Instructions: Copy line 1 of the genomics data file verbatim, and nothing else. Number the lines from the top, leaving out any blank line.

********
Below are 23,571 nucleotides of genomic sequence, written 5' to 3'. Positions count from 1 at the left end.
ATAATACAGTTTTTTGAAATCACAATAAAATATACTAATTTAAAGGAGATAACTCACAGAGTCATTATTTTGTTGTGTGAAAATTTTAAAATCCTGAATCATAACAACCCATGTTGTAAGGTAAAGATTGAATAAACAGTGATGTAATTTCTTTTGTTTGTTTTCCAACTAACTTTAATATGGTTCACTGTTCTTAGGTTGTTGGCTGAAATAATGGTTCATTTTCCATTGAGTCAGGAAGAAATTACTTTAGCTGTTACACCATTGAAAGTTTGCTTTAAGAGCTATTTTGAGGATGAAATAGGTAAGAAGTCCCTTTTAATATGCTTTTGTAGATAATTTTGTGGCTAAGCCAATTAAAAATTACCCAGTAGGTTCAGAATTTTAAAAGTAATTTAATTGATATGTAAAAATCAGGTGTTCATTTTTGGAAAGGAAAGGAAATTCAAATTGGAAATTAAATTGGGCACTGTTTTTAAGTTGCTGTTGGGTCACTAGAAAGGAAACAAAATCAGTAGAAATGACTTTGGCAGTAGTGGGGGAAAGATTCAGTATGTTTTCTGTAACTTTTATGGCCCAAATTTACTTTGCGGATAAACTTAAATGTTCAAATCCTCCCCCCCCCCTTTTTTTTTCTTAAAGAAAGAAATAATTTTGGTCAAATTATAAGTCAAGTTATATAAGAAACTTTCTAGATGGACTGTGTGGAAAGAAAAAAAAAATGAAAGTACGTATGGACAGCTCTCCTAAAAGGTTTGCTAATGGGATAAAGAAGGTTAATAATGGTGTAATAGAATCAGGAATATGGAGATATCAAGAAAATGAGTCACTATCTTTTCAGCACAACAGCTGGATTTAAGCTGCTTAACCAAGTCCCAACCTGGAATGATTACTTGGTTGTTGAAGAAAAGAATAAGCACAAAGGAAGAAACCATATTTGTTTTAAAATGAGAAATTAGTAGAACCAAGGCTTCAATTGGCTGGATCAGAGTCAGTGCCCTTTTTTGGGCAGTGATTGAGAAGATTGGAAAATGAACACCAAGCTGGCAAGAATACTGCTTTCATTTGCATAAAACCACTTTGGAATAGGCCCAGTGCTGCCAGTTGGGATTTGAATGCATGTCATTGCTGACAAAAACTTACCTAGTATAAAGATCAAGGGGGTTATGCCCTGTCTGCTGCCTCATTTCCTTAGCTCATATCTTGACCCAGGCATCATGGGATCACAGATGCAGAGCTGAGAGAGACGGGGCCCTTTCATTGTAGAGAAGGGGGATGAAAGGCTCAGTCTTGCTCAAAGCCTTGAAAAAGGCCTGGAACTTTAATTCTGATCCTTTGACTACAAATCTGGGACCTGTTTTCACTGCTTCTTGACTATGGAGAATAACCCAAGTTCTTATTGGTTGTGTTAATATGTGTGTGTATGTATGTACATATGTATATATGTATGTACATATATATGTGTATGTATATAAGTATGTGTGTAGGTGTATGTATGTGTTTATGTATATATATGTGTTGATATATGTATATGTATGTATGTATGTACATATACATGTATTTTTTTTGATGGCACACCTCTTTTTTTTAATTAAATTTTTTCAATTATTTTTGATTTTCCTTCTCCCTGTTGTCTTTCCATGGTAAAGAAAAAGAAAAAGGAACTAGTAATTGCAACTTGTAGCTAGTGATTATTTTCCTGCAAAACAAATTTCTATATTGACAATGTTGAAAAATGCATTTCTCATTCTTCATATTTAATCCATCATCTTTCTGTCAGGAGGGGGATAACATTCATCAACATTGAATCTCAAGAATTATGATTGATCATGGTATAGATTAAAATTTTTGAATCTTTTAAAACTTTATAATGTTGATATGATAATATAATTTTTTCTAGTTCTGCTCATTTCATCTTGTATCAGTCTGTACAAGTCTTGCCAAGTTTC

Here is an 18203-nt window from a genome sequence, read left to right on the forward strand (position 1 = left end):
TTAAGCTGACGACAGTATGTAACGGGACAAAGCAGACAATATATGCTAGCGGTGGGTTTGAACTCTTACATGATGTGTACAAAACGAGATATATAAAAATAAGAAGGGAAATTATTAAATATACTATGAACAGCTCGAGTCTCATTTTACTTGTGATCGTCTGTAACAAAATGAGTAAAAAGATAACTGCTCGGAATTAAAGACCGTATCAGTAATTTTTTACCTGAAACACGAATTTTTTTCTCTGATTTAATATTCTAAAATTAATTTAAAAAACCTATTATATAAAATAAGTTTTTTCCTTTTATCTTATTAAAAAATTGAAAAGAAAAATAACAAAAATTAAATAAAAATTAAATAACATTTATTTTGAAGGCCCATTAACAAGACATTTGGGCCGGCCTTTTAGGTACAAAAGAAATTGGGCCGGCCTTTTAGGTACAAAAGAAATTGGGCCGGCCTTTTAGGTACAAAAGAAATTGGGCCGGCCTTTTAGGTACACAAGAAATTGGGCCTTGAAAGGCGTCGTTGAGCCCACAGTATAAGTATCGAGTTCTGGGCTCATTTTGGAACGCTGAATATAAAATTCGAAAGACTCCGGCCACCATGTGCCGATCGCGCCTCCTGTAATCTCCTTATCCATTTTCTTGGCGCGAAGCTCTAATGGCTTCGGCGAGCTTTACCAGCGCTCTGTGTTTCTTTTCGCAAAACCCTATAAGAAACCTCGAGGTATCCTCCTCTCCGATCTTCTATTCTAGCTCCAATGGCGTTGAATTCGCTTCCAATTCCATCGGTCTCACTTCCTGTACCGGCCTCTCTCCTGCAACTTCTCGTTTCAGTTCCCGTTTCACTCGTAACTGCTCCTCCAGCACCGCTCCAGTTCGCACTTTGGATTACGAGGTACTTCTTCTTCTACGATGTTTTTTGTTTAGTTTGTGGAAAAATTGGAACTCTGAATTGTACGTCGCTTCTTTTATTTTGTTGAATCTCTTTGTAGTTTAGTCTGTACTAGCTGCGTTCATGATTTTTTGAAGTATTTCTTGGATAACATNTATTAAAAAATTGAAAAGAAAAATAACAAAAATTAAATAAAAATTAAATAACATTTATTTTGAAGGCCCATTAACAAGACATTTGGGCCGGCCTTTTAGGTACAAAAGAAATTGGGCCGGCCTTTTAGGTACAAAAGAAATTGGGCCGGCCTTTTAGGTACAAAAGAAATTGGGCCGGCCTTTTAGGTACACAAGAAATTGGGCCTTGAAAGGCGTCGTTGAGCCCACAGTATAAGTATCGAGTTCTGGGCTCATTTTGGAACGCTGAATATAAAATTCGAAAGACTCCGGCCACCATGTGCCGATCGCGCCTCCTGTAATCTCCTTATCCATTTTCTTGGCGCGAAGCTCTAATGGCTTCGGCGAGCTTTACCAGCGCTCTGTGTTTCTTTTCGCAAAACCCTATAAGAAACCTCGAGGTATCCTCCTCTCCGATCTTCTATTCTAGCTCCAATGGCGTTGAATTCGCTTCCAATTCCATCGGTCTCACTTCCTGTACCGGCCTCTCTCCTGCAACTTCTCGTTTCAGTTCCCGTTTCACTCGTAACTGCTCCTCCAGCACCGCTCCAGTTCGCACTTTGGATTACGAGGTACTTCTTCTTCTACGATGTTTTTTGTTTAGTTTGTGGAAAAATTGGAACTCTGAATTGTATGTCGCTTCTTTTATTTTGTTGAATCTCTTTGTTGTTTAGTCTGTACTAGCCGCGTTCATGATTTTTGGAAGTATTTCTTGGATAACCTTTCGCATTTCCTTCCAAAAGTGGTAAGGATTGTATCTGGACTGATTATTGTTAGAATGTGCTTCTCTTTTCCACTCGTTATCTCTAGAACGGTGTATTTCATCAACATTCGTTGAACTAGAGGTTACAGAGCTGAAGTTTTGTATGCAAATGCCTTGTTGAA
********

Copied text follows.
Below are 23,571 nucleotides of genomic sequence, written 5' to 3'. Positions count from 1 at the left end.